Skip to main content

Jon Husted, Republican Secretary of State for Ohio
Ohio Secretary of State Jon Husted had the
chance to extend early voting hours to increase
 turnout. But he chose otherwise.
Ohio Secretary of State Jon Husted has directed all 88 of the state's counties to follow the same early voting schedule. As reported previously, the election boards of Republican-dominated counties had extended their early voting hours in October to evenings and weekends while Democratic counties had had their efforts to extend early voting blocked.

The four-member boards are divided equally between Democratic and Republican members, with tie votes broken by the Secretary of State. Democratic board members had voted, in most cases, to extend early voting hours in all counties, but Republicans had approved them in Republican counties and voted against them in Democratic counties. Husted had voted with the Republicans when needed for them to block extended hours.

The results? Less affluent counties with large African American and other minority populations that vote heavily Democratic were stuck with early-voting hours that made it more difficult for their working-class voters to cast ballots. Wealthier, whiter suburban and rural counties set longer hours even though, by the nature of their jobs and general economic situation, people already find it easier to get to the polls. In the four urban counties, the vote margin for Barack Obama in 2008 was 490,000. In the suburban counties, the vote margin for John McCain was 87,000. The intent behind keeping early voting hours minimal in the Democratic counties was perfectly clear.

Husted's standards even things out. But instead of doing the right thing and expanding hours in the urban counties to match those of the suburban and rural ones, he has set the hours the same everywhere, at a lower level. That eliminates the Jim Crow aspects, to be sure. It doesn't, however, provide the extra hours that would draw more voters to the polls in the urban districts. For one thing, no weekend voting and very little evening voting. That is nonsensical. Establishing early voting schedules ought to start with weekends and evenings. Beginning Oct. 2:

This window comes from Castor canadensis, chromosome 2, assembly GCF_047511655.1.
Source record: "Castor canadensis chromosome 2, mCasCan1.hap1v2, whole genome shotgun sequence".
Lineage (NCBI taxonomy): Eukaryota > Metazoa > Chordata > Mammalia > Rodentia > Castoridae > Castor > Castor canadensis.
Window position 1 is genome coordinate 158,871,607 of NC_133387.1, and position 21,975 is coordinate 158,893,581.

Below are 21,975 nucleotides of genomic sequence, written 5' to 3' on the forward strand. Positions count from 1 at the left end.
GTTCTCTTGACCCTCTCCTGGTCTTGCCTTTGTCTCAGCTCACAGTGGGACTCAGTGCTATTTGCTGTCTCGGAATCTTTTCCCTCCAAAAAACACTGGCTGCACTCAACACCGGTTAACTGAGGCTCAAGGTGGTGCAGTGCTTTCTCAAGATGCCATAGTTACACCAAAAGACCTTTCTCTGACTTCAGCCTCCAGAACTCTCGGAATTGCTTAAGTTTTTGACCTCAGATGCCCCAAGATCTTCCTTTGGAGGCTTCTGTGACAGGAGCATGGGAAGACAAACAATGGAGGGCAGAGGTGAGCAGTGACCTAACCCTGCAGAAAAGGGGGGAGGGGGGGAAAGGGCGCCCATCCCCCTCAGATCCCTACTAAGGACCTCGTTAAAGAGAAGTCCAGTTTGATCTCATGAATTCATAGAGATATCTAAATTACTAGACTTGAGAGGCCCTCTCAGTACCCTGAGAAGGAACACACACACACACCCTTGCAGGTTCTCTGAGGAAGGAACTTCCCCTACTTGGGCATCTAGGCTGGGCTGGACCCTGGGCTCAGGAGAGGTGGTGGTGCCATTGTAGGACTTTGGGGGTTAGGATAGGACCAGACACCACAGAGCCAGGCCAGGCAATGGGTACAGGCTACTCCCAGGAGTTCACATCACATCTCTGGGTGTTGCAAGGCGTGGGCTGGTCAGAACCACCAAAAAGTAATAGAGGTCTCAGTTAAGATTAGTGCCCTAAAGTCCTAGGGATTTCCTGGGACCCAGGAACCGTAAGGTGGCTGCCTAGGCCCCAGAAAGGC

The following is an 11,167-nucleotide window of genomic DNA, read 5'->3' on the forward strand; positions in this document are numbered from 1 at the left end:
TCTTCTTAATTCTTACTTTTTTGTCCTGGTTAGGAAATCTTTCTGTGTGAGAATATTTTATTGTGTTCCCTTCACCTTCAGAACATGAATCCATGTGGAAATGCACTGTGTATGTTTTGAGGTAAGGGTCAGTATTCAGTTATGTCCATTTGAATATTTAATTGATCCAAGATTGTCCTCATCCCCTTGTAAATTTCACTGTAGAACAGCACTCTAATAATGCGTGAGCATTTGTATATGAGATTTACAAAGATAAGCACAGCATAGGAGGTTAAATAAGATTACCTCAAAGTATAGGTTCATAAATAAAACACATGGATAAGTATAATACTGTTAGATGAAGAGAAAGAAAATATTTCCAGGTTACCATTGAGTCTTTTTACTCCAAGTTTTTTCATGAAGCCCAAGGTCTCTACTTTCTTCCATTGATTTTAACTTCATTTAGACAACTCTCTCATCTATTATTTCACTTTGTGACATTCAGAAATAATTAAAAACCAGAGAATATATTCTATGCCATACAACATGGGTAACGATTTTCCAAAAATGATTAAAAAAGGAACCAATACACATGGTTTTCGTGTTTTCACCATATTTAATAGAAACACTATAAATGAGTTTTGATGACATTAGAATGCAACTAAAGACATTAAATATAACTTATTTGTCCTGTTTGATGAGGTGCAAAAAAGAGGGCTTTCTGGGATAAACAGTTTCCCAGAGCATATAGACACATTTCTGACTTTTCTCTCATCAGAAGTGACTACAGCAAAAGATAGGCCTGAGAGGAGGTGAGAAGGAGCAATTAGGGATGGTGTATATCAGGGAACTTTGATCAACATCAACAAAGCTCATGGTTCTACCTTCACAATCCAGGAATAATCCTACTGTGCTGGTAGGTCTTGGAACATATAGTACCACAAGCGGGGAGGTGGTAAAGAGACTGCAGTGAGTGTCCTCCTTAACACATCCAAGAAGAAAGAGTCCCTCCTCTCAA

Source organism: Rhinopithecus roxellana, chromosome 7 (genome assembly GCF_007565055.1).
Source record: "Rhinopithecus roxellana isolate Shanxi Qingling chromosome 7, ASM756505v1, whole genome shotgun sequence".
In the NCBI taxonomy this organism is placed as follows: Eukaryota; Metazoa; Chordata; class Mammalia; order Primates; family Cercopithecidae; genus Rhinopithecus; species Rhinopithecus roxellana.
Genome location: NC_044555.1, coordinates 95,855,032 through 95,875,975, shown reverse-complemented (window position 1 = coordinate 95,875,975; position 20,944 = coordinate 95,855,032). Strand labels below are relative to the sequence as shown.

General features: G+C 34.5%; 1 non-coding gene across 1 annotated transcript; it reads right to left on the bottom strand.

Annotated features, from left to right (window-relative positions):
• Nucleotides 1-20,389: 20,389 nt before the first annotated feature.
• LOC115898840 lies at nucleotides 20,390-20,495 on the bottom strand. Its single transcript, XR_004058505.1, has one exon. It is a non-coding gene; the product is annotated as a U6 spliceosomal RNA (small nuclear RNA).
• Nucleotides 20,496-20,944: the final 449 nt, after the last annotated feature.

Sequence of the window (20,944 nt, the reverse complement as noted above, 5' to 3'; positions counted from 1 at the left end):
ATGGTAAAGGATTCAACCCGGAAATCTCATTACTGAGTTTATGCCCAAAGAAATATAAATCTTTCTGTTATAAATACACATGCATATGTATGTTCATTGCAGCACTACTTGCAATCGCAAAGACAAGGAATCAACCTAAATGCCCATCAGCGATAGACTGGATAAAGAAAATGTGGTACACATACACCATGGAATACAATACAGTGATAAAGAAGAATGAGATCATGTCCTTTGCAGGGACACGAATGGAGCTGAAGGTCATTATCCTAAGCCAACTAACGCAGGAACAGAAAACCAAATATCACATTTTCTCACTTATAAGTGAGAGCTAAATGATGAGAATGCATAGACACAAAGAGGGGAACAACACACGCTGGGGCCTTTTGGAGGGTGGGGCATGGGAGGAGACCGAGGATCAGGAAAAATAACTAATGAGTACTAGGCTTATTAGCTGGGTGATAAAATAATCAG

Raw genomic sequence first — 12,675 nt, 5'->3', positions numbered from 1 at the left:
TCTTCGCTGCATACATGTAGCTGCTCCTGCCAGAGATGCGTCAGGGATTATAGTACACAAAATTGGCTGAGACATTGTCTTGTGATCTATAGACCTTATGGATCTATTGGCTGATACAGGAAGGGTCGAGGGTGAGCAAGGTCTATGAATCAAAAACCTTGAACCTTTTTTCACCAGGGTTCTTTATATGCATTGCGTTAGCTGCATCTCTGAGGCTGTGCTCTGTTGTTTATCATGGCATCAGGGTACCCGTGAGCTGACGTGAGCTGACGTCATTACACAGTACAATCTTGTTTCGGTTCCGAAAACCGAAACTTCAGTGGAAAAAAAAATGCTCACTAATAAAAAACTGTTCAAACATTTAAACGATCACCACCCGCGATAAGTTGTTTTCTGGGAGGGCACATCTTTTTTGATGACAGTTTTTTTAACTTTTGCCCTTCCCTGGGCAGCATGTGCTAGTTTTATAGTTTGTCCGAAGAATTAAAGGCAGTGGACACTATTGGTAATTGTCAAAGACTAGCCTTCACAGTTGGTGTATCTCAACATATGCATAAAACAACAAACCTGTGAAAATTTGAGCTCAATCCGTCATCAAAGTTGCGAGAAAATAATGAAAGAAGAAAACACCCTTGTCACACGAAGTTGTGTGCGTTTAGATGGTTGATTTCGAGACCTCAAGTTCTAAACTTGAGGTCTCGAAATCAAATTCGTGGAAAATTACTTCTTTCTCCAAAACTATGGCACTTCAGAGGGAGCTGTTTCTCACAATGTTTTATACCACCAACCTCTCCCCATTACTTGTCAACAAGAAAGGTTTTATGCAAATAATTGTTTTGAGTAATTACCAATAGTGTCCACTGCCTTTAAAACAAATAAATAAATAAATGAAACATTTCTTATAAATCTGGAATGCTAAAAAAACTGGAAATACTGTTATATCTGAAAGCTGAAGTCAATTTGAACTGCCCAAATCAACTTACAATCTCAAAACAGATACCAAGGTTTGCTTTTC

For the first three weeks of this period, board of elections will remain open from 8 a.m. to 5 p.m. Monday through Friday. During the last two weeks, they will remain open from 8 a.m. until 7 p.m., Monday through Friday. There will be no weekend hours and the exceptions to these rules will be Tuesday, Oct. 9, when the board are already required to remain open to accommodate a 9 p.m. deadline for voter registration. And offices will closed on Columbus Day. On the final Friday before the election, the offices will close at 6 p.m.
Unlike in the last presidential election, there will be no voting on the Saturday, Sunday or Monday right before the election. That's not Husted's doing. But he is no doubt happy with it. The GOP-dominated state legislature made the rule. On those three early-voting days in 2008, particularly that Sunday, tens of thousands of voters turned out, many of them African Americans on their way home from church where they had been urged to be sure and take advantage of their hard-fought right to vote.